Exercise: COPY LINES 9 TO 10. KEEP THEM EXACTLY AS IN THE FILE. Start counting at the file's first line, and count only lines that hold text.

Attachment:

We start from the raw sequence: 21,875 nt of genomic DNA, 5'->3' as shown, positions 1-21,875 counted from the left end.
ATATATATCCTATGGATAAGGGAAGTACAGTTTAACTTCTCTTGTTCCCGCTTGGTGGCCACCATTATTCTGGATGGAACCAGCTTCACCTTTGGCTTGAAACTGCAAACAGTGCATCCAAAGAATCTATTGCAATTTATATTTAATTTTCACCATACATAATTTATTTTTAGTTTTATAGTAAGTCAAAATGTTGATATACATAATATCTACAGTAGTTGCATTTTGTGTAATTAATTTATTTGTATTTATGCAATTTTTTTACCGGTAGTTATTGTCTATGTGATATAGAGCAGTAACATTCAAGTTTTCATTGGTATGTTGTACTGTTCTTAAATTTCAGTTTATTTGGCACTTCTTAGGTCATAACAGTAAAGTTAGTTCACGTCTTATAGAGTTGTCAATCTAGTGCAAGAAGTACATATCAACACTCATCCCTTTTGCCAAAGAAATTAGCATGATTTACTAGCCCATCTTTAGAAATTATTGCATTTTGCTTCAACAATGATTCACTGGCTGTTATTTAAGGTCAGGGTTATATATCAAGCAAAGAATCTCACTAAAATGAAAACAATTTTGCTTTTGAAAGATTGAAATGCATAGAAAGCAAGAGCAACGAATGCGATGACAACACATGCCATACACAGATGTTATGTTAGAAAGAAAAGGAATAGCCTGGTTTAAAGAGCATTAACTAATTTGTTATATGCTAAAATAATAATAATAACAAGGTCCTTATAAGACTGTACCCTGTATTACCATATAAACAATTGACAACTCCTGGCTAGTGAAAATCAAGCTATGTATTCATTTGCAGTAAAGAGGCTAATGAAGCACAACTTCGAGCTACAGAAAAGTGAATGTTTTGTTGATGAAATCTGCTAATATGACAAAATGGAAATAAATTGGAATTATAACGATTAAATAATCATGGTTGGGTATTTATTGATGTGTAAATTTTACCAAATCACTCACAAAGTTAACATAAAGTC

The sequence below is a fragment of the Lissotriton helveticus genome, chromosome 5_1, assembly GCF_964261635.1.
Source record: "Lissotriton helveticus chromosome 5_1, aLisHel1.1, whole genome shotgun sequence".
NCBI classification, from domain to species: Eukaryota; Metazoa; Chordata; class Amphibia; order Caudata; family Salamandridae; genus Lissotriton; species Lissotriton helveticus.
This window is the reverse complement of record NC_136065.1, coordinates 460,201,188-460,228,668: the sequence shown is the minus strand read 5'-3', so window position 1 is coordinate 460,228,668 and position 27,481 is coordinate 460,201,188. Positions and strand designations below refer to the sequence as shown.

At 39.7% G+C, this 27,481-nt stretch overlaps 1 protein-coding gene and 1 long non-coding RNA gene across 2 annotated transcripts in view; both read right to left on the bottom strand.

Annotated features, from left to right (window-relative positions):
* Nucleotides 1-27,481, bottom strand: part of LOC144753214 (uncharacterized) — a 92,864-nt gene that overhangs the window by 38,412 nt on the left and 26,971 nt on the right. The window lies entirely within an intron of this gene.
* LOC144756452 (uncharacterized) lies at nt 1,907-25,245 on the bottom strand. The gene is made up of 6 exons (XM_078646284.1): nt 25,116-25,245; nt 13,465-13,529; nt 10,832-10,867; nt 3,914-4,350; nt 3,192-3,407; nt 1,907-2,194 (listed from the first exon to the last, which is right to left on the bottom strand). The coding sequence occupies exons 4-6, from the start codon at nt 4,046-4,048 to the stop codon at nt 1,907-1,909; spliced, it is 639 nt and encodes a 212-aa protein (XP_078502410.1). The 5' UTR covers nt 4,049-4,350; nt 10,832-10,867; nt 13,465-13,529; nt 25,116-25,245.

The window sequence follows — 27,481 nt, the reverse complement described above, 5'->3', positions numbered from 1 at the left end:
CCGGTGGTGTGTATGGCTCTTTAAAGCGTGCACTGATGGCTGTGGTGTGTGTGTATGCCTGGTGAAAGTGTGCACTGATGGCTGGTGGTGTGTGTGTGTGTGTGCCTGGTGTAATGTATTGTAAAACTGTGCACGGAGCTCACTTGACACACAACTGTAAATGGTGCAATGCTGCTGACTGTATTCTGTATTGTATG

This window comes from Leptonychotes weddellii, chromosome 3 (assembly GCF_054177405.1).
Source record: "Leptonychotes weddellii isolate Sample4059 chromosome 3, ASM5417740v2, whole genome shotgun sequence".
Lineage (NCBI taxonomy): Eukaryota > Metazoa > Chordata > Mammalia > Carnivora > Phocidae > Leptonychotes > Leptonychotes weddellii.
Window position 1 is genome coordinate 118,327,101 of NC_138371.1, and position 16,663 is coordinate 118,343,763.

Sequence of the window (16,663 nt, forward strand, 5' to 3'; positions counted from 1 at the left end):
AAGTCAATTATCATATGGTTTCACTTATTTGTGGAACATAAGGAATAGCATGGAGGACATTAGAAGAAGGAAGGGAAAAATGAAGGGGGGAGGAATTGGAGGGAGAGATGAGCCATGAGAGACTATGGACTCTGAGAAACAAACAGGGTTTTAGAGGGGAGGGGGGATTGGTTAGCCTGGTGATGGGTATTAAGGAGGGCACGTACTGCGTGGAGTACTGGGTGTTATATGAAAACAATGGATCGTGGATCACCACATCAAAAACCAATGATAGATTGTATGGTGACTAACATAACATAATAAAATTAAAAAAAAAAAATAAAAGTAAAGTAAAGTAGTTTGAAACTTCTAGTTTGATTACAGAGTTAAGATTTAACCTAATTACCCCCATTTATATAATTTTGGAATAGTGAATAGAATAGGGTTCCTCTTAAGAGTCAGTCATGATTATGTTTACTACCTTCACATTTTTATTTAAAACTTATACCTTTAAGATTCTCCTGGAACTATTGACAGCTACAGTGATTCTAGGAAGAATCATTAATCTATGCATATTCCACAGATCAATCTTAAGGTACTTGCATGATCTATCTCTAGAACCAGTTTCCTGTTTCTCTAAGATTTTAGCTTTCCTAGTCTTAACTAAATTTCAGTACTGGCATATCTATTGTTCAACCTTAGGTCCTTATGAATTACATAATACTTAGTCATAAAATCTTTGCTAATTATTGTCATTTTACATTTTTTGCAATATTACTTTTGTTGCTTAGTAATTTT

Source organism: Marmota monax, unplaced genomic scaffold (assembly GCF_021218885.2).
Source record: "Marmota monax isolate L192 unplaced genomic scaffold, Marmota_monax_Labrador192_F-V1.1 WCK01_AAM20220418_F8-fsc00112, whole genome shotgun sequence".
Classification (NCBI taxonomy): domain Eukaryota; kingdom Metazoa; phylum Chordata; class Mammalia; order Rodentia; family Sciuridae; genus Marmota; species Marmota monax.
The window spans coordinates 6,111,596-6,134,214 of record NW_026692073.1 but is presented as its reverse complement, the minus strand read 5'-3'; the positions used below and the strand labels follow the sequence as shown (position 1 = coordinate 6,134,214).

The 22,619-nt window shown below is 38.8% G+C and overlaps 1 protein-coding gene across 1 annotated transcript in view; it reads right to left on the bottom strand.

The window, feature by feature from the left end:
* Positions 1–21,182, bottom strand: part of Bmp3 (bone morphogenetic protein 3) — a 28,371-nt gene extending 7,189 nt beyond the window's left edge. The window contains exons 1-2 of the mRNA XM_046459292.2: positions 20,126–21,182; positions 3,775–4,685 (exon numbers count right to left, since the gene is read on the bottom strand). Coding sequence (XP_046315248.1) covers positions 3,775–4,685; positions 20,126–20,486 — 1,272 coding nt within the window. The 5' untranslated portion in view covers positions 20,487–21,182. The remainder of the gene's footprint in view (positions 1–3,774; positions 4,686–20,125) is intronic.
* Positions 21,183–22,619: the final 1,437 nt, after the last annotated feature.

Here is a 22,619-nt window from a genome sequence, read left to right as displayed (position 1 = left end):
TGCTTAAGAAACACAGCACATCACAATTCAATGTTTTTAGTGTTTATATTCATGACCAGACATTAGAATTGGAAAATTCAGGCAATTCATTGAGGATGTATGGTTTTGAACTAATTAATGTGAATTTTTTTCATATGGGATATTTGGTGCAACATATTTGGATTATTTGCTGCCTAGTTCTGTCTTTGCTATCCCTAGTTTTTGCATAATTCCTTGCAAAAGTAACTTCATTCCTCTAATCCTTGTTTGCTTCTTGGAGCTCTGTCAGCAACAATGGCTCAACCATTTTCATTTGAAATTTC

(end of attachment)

* Nucleotides 1-27,481, bottom strand: part of LOC144753214 (uncharacterized) — a 92,864-nt gene that overhangs the window by 38,412 nt on the left and 26,971 nt on the right. The window lies entirely within an intron of this gene.
* LOC144756452 (uncharacterized) lies at nt 1,907-25,245 on the bottom strand. The gene is made up of 6 exons (XM_078646284.1): nt 25,116-25,245; nt 13,465-13,529; nt 10,832-10,867; nt 3,914-4,350; nt 3,192-3,407; nt 1,907-2,194 (listed from the first exon to the last, which is right to left on the bottom strand). The coding sequence occupies exons 4-6, from the start codon at nt 4,046-4,048 to the stop codon at nt 1,907-1,909; spliced, it is 639 nt and encodes a 212-aa protein (XP_078502410.1). The 5' UTR covers nt 4,049-4,350; nt 10,832-10,867; nt 13,465-13,529; nt 25,116-25,245.